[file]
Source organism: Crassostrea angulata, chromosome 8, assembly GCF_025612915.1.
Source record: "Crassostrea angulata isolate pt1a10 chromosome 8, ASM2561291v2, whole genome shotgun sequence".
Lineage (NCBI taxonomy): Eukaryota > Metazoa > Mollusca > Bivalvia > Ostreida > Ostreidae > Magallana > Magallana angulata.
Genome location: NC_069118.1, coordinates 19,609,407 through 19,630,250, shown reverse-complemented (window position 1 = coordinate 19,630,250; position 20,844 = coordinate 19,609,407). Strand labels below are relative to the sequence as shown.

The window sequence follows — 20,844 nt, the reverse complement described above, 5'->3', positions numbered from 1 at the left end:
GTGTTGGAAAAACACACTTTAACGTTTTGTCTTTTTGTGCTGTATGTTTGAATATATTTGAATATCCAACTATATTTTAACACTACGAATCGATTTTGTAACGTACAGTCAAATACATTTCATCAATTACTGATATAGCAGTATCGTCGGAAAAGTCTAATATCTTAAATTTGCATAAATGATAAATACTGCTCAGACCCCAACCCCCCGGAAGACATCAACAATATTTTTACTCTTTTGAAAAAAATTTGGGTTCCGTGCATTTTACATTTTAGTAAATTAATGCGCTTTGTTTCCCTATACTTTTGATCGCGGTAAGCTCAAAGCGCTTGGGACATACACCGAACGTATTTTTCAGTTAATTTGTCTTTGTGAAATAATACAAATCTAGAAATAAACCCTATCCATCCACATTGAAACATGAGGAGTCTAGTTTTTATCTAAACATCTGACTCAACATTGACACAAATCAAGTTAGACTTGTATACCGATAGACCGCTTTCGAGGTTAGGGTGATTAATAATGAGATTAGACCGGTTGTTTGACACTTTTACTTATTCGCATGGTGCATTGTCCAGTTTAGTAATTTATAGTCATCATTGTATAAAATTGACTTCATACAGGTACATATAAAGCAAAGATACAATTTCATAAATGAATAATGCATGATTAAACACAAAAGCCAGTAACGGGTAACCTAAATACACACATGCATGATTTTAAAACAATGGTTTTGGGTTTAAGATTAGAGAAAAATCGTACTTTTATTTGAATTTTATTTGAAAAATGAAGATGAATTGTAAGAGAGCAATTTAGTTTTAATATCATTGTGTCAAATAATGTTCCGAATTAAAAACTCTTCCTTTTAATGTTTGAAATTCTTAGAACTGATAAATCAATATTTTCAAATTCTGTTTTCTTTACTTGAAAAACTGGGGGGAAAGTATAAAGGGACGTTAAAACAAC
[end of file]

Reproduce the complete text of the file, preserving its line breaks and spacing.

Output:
Source organism: Crassostrea angulata, chromosome 8, assembly GCF_025612915.1.
Source record: "Crassostrea angulata isolate pt1a10 chromosome 8, ASM2561291v2, whole genome shotgun sequence".
Lineage (NCBI taxonomy): Eukaryota > Metazoa > Mollusca > Bivalvia > Ostreida > Ostreidae > Magallana > Magallana angulata.
Genome location: NC_069118.1, coordinates 19,609,407 through 19,630,250, shown reverse-complemented (window position 1 = coordinate 19,630,250; position 20,844 = coordinate 19,609,407). Strand labels below are relative to the sequence as shown.

The window sequence follows — 20,844 nt, the reverse complement described above, 5'->3', positions numbered from 1 at the left end:
GTGTTGGAAAAACACACTTTAACGTTTTGTCTTTTTGTGCTGTATGTTTGAATATATTTGAATATCCAACTATATTTTAACACTACGAATCGATTTTGTAACGTACAGTCAAATACATTTCATCAATTACTGATATAGCAGTATCGTCGGAAAAGTCTAATATCTTAAATTTGCATAAATGATAAATACTGCTCAGACCCCAACCCCCCGGAAGACATCAACAATATTTTTACTCTTTTGAAAAAAATTTGGGTTCCGTGCATTTTACATTTTAGTAAATTAATGCGCTTTGTTTCCCTATACTTTTGATCGCGGTAAGCTCAAAGCGCTTGGGACATACACCGAACGTATTTTTCAGTTAATTTGTCTTTGTGAAATAATACAAATCTAGAAATAAACCCTATCCATCCACATTGAAACATGAGGAGTCTAGTTTTTATCTAAACATCTGACTCAACATTGACACAAATCAAGTTAGACTTGTATACCGATAGACCGCTTTCGAGGTTAGGGTGATTAATAATGAGATTAGACCGGTTGTTTGACACTTTTACTTATTCGCATGGTGCATTGTCCAGTTTAGTAATTTATAGTCATCATTGTATAAAATTGACTTCATACAGGTACATATAAAGCAAAGATACAATTTCATAAATGAATAATGCATGATTAAACACAAAAGCCAGTAACGGGTAACCTAAATACACACATGCATGATTTTAAAACAATGGTTTTGGGTTTAAGATTAGAGAAAAATCGTACTTTTATTTGAATTTTATTTGAAAAATGAAGATGAATTGTAAGAGAGCAATTTAGTTTTAATATCATTGTGTCAAATAATGTTCCGAATTAAAAACTCTTCCTTTTAATGTTTGAAATTCTTAGAACTGATAAATCAATATTTTCAAATTCTGTTTTCTTTACTTGAAAAACTGGGGGGAAAGTATAAAGGGACGTTAAAACAAC